I accept that this perception might be as a result of my close involvement in half a dozen previous attempts at radical change, the revision, disbandment and on one occasion about face around national, regional and local tourism structures, sometime including but always impacting, usually negatively, on DMOs. I may just be reading too much or too little into what was written in the report or reading too much between the lines that isn’t there. Regardless, the point has now been made. It wasn’t rejected by Nick and I and all those present were told, that if they thought it necessary to explain the funding recommendations, we were free to do so, particularly, if it helps encourage maximum lobbying of local MPs etc. for that funding ask in the days and weeks still available to us.
I should stress what follows is my personal interpretation of what Nick had to say yesterday about funding within his independent recommendations to DCMS and the Westminster Government. Recommendations that Government don’t have to accept, or that they can interpret or adjust as they see fit and/or chose to deliver in a differing or adjusted manner to that also recommended within the report.
Nick’s recommendation was for a figure of £17m pa for the life of the coming 3-year CSR funding cycle, or £51m in total. This was envisaged as being an additional sum to be made available to VB/VE via DCMS for use by VE, on top of the VB/VE DCMS allocations. Coincidentally, much the same figure, means and manner as the previous, initial 3 year Discover England Fund.
The basis of the £51m calculation is an estimate of something in the order of 17 tier one, or hub DMOs that between them would cover all of England. Each one getting the best part of a million per year to secure their core destination management functions and support (fund?) nationally agreed key activities in their partner tier two, local destination management organisations, across the combined geographic area of the hub and spoke’s DMO areas. Tier three, mainly smaller, probably purely marketing focused bodies, just carry on as they see fit, unaffected and potentially unsupported by the activities of the tier one and two organisations. Albeit that this might not actually reflect the realities of the complex interrelationships already in existence?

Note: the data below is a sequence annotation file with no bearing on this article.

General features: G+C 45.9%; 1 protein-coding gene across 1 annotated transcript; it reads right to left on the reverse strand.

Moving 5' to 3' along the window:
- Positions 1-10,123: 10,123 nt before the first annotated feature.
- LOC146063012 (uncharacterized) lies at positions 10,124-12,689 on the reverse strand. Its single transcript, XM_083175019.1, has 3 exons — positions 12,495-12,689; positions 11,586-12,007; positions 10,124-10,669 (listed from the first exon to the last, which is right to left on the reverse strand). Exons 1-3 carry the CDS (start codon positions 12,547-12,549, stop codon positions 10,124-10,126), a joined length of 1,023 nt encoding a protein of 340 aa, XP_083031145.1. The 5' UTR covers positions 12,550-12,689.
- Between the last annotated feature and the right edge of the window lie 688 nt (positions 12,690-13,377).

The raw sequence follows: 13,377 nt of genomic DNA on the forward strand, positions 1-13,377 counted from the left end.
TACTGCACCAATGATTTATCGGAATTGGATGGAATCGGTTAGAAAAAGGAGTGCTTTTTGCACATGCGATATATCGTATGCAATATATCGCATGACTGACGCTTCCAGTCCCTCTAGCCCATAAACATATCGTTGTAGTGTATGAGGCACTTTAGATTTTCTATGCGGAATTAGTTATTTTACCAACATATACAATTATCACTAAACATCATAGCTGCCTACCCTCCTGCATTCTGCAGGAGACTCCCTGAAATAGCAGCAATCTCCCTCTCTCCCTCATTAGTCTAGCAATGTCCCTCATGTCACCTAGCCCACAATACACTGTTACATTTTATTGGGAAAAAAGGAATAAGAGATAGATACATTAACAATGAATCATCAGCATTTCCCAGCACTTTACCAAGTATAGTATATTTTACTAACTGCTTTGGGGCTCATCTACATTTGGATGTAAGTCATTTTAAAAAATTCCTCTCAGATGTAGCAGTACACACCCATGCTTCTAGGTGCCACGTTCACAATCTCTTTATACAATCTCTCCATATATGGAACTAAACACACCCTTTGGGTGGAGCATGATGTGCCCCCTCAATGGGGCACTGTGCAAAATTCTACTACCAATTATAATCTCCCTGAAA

VE would be the administrative, accountable, commissioning body and, in Nick’s vision at least, would not top slice much (if any?) of the allocation, the role being resourced from within VE own core DCMS funding.
I also surmised that there is no certainty that DCMS have asked for the full £51m from Treasury, nor to be fair any that they have not. Neither is there any certainty that Treasury will agree to allocate a the full £51m or potentially any lesser figure DCMS felt justified in asking for. The only certainty is that absolute best we might expect is £51m over three years.
I also suggested to Nick that the worst-case scenario might not be, getting nothing but getting something for three years or just long enough to start make meaningful change, only to lose some or all the funding together potentially with the new ways of working that we will inevitably have become reliant upon (the nub of why we are where we are, DMO wise now in my opinion). That is unfortunately the way of the world and of Government funding and policy decision making. Meanwhile, nothing ventured nothing gained; asking for nothing or asking for indefinite guaranteed funding isn’t really an option. Ultimately the new system created, whatever it is, will need by year three of each cycle to be in a position to justify its own existence. If it can’t then, if necessary, it must be prepared to adapt and sustain itself. Notwithstanding of course the core market failure argument that underpins much of Nick’s recommendations. DMO’s exist largely because there is a need for them to exist and it is a need that demonstrably can’t be sustained by the private sector acting alone.